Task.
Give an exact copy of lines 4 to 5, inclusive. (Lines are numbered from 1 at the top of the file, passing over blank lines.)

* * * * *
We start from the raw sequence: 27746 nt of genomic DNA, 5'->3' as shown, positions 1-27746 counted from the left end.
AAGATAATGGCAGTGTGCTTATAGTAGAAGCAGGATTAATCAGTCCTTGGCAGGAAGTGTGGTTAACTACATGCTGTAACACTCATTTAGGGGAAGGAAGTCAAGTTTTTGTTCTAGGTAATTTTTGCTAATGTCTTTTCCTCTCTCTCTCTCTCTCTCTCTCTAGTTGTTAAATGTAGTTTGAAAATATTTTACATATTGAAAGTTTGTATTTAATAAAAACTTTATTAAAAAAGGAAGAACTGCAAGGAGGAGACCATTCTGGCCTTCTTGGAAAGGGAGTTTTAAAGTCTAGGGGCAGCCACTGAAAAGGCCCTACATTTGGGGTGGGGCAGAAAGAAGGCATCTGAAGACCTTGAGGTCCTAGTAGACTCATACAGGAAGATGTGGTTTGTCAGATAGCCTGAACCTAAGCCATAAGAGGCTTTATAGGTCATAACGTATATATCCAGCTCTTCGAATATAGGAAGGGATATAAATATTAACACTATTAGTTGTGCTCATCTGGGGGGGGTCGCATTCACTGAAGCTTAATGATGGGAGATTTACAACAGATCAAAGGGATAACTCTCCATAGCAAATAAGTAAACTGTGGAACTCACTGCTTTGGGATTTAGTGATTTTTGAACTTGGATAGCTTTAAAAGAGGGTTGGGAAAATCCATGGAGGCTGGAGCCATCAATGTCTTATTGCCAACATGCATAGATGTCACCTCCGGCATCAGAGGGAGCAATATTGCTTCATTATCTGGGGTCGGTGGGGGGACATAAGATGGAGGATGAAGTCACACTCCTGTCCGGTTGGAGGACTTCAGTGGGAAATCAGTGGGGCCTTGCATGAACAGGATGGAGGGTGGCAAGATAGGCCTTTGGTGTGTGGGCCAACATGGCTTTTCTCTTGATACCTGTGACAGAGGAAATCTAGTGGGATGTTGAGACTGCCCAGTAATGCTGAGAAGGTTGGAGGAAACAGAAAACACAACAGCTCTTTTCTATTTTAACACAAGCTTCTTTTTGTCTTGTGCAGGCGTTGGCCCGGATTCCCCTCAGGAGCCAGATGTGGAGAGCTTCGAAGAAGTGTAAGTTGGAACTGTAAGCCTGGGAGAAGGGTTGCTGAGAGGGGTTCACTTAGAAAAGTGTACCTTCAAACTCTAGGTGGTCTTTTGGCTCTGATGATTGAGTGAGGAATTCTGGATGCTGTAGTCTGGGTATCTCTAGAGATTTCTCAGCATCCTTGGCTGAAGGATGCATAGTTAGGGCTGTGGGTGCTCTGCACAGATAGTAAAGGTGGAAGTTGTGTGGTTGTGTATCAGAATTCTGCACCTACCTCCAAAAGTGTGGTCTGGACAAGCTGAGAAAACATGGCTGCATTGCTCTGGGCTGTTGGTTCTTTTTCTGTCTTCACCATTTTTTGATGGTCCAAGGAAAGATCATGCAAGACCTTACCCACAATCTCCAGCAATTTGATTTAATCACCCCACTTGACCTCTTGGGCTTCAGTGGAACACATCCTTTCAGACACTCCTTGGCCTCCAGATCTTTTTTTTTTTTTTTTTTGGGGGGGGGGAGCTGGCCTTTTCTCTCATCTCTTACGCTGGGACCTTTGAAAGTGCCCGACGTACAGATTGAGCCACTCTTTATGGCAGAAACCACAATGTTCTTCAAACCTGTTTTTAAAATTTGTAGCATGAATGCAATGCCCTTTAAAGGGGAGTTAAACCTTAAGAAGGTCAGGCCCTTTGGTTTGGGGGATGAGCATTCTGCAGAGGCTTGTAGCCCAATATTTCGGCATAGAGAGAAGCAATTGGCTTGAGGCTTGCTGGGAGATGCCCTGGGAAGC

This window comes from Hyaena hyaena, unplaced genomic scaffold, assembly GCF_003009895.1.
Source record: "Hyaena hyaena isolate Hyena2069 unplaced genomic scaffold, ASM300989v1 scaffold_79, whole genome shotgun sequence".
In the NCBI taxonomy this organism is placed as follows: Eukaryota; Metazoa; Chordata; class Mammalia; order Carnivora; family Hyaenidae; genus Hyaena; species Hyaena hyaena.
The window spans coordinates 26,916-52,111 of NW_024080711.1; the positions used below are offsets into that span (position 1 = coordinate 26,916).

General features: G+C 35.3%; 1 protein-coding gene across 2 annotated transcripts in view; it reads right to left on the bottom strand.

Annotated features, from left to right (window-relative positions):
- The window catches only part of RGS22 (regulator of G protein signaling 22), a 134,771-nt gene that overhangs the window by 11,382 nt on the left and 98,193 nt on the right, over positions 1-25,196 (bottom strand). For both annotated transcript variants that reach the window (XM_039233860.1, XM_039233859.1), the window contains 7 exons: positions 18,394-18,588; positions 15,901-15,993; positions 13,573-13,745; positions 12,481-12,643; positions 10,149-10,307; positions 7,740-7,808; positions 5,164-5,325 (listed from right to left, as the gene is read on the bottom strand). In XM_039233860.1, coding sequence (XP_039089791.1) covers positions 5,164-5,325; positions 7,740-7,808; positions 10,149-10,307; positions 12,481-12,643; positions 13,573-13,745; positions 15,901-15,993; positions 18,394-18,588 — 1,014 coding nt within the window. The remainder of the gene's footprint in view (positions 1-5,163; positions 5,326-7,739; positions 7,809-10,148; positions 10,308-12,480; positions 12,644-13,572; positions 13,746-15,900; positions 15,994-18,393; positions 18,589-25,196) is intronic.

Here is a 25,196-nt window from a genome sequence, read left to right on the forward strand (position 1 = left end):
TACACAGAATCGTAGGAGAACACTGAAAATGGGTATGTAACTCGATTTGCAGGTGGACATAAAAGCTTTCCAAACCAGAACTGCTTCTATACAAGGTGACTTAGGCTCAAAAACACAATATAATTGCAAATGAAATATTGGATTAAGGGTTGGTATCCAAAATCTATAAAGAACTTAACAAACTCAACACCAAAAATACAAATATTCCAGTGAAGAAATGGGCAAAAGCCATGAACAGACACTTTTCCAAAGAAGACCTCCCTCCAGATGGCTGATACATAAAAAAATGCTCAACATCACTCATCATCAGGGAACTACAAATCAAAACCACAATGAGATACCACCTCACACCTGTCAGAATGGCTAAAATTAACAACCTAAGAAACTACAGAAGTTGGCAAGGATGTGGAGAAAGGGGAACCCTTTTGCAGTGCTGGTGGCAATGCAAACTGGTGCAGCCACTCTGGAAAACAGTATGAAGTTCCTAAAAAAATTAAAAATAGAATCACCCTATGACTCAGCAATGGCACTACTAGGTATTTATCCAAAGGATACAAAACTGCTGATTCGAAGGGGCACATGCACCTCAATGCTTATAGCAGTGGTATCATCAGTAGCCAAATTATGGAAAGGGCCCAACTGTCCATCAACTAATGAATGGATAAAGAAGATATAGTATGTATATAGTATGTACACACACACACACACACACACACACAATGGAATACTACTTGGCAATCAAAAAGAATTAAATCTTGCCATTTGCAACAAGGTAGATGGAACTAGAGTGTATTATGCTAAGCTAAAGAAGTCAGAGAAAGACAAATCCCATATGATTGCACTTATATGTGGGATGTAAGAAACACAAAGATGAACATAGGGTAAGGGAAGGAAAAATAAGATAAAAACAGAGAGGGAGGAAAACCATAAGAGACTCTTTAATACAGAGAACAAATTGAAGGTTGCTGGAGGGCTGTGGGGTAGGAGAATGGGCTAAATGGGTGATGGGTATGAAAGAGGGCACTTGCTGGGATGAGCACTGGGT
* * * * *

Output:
Source record: "Hyaena hyaena isolate Hyena2069 unplaced genomic scaffold, ASM300989v1 scaffold_79, whole genome shotgun sequence".
In the NCBI taxonomy this organism is placed as follows: Eukaryota; Metazoa; Chordata; class Mammalia; order Carnivora; family Hyaenidae; genus Hyaena; species Hyaena hyaena.